There was a new piece introduced at the concert with the theme being titled “ Spring Yearnings “ by Maestro Hofman. It was called Waterwheel by Korean composer and teacher at the Boston Conservatory Eun Young Lee. It was a pleasant combination of east and west and though inspired by a waterwheel it began and ended within a correct pace of not being too long or too short.
The symphony went on to a slower pace by playing the meditative pieces by Erik Satie of the Gymnopedies I and II and as an added flair of French music of the time, Debussy’s Clair de Lune.
The closing piece before intermission was a piano tour de force of Totentanz by Franz Liszt.
The winner of the 2016 Yen Liang Young Artist Competition Soo Ji Lee gave an exciting performance of the work, for which she got a well deserved standing ovation. From the minute that she walked on stage in her red dress the audience expected great things. The lady in red delivered a stunning performance. We cannot short Liszt in that the 1849 work shined as though it were composed yesterday. It shook the concert hall and kept the reputation alive that when Liszt finished he left the piano in shambles. When it was all over both the orchestra and the soloist left the concert hall in an almost stunned silence, truly a moving experience.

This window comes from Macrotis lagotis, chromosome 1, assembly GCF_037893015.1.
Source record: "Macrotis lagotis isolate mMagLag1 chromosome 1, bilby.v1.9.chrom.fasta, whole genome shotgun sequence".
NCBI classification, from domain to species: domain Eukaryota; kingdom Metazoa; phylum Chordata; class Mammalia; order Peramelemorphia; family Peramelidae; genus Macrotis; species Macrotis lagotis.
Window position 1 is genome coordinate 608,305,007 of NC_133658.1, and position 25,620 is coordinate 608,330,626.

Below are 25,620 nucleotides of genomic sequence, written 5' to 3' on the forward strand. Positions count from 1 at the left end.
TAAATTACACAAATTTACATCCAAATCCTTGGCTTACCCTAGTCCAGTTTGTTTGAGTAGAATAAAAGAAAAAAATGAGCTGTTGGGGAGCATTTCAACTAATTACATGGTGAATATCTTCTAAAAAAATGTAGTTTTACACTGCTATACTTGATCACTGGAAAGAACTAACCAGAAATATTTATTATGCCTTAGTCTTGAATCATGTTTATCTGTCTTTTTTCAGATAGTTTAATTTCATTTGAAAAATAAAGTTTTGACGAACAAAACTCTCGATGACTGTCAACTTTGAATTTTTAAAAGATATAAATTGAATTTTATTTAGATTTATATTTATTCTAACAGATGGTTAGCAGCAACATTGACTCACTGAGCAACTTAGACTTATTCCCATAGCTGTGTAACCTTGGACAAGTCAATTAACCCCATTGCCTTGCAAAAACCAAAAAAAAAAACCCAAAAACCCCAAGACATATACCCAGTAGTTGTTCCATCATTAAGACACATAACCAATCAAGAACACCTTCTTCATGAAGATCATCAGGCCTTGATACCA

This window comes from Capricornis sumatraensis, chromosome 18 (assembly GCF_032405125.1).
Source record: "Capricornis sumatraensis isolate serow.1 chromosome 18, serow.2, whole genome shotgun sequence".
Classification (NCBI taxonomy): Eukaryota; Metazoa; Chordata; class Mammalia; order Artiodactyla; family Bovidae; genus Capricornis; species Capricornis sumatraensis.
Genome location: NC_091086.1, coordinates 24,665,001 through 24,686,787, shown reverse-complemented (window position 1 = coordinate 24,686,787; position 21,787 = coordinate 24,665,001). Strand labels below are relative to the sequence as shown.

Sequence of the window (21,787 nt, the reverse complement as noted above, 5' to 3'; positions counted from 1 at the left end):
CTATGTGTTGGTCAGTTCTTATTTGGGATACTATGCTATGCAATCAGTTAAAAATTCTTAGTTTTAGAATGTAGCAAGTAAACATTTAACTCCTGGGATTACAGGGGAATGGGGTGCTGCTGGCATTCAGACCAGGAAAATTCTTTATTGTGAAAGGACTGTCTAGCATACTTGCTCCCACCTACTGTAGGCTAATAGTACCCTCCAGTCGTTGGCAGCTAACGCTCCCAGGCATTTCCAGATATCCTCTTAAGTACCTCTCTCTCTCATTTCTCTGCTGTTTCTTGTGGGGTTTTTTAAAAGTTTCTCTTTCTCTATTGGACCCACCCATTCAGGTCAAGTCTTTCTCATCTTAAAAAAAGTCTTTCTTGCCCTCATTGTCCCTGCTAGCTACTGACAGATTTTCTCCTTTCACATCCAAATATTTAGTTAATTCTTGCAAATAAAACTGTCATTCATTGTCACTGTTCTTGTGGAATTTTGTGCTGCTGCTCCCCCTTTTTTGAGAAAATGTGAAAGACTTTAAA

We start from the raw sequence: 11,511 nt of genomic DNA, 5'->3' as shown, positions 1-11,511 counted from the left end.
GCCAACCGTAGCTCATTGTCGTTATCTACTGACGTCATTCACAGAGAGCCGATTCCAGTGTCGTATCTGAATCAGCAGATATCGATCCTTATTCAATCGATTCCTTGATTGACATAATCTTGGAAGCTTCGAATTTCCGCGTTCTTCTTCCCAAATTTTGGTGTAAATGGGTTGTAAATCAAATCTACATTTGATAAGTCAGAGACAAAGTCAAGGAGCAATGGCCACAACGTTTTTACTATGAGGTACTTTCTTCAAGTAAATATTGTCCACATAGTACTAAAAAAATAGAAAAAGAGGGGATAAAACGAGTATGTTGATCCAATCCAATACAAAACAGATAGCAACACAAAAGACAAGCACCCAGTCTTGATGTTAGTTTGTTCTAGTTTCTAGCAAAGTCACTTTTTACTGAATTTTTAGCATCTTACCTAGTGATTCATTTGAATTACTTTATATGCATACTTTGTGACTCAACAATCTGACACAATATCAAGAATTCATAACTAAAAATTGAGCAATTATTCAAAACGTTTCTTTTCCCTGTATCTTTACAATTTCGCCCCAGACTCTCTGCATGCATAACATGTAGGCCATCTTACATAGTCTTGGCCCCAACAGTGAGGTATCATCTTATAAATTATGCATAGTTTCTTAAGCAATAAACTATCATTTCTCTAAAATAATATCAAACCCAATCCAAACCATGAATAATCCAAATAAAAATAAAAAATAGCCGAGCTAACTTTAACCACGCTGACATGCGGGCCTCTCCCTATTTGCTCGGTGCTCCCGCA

Although in the second half the Diablo Symphony played the stately and serene Rhapsodie Espanol of Maurice Ravel returning to the more pensive French music of the early twentieth Century. It finished with a tone poem by Franz Liszt, the inventor of the format. Les Prelude of Franz Liszt did not disappoint and Maestro Hofman and the orchestra played superbly and the concert ended with a spark of enthusiasm that was felt in the end of the firsthalf of the performance. Again, you could hear a pin drop at the end of Les Prelude, as it should be, but is so seldom done. Congratulations to the symphony and soloist to provide such a satisfying evening of music.